Van Gogh, the self-developing genius

6 Things a Leader Can Learn from Van Gogh

By Andrea Szabados

Reprinted from International Coaching News

When was the last time you painted an honest self-portrait? Either with a brush, or in words, with pen, using the feedback received from others?

Recently I’ve visited the exhibition called “Van Gogh’s Dreams” in Budapest where the artist’s masterpieces come to life using 3D technology. Beside the brilliant paintings, as a personal development professional, I was enthusiastic to read the thoughts cited from the artist’s letters.

As promised by the exhibition’s promotion, I did experience a “new dimension” in Van Gogh’s art. However, for me it was not the canvases displayed in 3D; neither the refreshing of the colour shades and not even the accompanying sound effects. It was the human dimension that was outlined in the exhibition. It was fascinating to observe the amazing evolution Van Gogh’s art went through in barely a decade. Reading his sentences cited from his letters, I became more and more impressed by his perseverance, faith and stubborn self-development.I believe today’s leaders could take lessons from him.

Self-knowledge. He believed in the fact that there’s something he’s really talented at, and he was searching for what it could be. When he found it, he decided to realize himself in what he’s good at.Or, as we would put it today, he was building on his strengths. (Remember the great number of personality development methods offered.…) His self-knowledge was surely strengthened by the many self-portraits he painted. Again and again, he was looking into the mirror to discover his own feelings and features.

Ambition. He was eager to improve. He was never satisfied with his achievements but kept on going, driven by an internal force. He was experimenting continuously to become better and better.

Perseverance. He was practicing a lot. When he started to feel it might be painting that he was really good at then he decided to paint a lot. As much as he could.He even painted the same thing several times – from a slightly different aspect or in a different background. He made studies. And he kept on painting – to become better and better. And what was the outcome? He did improve. (Sadly, his performance wasn’t recognized –it’s widely known that none of his pieces was purchased in his entire life.)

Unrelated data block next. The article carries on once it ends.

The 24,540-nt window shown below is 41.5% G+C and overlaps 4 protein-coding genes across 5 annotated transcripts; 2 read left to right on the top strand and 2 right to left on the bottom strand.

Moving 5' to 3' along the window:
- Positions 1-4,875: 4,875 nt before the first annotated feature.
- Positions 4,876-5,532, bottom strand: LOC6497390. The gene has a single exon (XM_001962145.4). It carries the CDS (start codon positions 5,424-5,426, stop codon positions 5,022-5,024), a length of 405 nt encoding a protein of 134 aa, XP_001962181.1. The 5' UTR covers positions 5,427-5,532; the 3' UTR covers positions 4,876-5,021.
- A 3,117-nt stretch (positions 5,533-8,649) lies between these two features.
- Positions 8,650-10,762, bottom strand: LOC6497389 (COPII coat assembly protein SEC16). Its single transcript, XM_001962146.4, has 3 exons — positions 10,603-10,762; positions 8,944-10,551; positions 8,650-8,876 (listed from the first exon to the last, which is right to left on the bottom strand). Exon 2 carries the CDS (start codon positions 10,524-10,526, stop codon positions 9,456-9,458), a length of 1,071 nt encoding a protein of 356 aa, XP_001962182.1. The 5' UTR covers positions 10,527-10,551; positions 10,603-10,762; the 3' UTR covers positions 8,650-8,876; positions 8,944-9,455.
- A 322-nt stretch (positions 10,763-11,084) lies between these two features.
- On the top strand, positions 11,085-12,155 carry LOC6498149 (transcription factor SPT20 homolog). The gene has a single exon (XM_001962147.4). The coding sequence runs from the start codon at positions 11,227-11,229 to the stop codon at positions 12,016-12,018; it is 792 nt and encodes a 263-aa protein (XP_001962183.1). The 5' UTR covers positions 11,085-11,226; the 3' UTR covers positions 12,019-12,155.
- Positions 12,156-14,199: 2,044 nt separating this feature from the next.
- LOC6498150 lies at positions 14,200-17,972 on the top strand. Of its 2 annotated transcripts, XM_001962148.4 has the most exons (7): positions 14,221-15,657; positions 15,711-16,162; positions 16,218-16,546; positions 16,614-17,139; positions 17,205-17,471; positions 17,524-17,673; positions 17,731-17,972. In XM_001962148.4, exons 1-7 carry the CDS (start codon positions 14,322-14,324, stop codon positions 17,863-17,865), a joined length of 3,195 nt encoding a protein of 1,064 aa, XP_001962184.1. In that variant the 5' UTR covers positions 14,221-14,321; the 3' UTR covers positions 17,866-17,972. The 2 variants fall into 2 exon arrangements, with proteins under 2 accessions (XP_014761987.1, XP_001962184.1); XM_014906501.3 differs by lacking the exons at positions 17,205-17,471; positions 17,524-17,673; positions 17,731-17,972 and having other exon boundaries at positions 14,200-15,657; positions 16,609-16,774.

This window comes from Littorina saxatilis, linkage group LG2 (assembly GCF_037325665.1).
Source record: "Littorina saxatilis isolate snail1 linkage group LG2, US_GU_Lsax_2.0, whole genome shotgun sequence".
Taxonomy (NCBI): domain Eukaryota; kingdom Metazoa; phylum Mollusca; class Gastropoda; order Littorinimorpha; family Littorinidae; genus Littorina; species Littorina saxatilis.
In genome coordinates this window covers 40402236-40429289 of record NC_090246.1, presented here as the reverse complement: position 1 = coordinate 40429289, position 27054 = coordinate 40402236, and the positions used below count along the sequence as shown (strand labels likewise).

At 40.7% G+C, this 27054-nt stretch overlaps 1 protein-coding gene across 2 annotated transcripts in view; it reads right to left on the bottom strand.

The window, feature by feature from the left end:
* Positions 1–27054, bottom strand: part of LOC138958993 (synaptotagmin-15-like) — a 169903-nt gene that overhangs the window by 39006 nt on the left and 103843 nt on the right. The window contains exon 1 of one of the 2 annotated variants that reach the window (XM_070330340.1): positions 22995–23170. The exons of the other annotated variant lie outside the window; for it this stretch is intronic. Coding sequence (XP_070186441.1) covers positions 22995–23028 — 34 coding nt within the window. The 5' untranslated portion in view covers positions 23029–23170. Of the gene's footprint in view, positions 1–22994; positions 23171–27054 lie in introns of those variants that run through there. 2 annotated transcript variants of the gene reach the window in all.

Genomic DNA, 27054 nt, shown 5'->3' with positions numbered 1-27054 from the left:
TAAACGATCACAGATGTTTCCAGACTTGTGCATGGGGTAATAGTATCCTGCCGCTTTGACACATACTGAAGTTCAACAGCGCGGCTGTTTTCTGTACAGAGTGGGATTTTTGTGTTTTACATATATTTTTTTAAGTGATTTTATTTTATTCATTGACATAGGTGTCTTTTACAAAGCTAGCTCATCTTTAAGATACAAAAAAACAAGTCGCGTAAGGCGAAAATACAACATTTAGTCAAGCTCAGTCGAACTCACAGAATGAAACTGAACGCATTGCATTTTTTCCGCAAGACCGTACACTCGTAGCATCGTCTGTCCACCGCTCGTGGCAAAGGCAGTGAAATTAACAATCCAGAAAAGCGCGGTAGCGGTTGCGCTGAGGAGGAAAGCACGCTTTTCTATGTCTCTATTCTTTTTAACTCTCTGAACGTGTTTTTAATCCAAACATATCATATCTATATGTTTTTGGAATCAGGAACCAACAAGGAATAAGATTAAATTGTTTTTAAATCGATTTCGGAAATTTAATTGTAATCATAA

Ambition to learn and professional humility.Vincent, as he signed his paintings, took every chance to learn. He was studying books, observing masters and learned from them. He worked together with them. He was dreaming of a colony of artists.

Creativity. He let himself be influenced by the things he saw in his environment and thereby he was shaping his own style. The vivid lights of the metropolis, the outlines of the Japanese woodcuts or the colours of the country – his unique and new artistic style consisted of such elements.He was seeking diversity in everything. He wasn’t content with habits or routine.He was playing. He generated ideas. “Ideas for work are coming to me in abundance… I’m going like a painting- locomotive” – he wrote in a letter to his brother.

Courage. Van Gogh boldly experimented with new techniques, colours, lights, shapes, lines and materials.He was not afraid of change. Whenever he found that his environment wasn’t appropriate for painting then he packed his things and moved to a new place. He was seeking his optimal working environment elsewhere.

Well ahead of his time, his sense of style features visionary skills that can enable today’s leaders become successful, too. If you are a leader, it is worth considering your own activities and trying to find the “tricks” or lessons you could learn from an inspiring artist.Good news if you feel you would not manage to do it alone: this is exactly a field where an executive coach can support you to become a better leader.

And, dear fellow coach, why not take some reprints of Van Gogh’s masterpieces with you to  your next leadership coaching session?

Source: iCN 5th edition – Leadership Coaching (pages 74-75)


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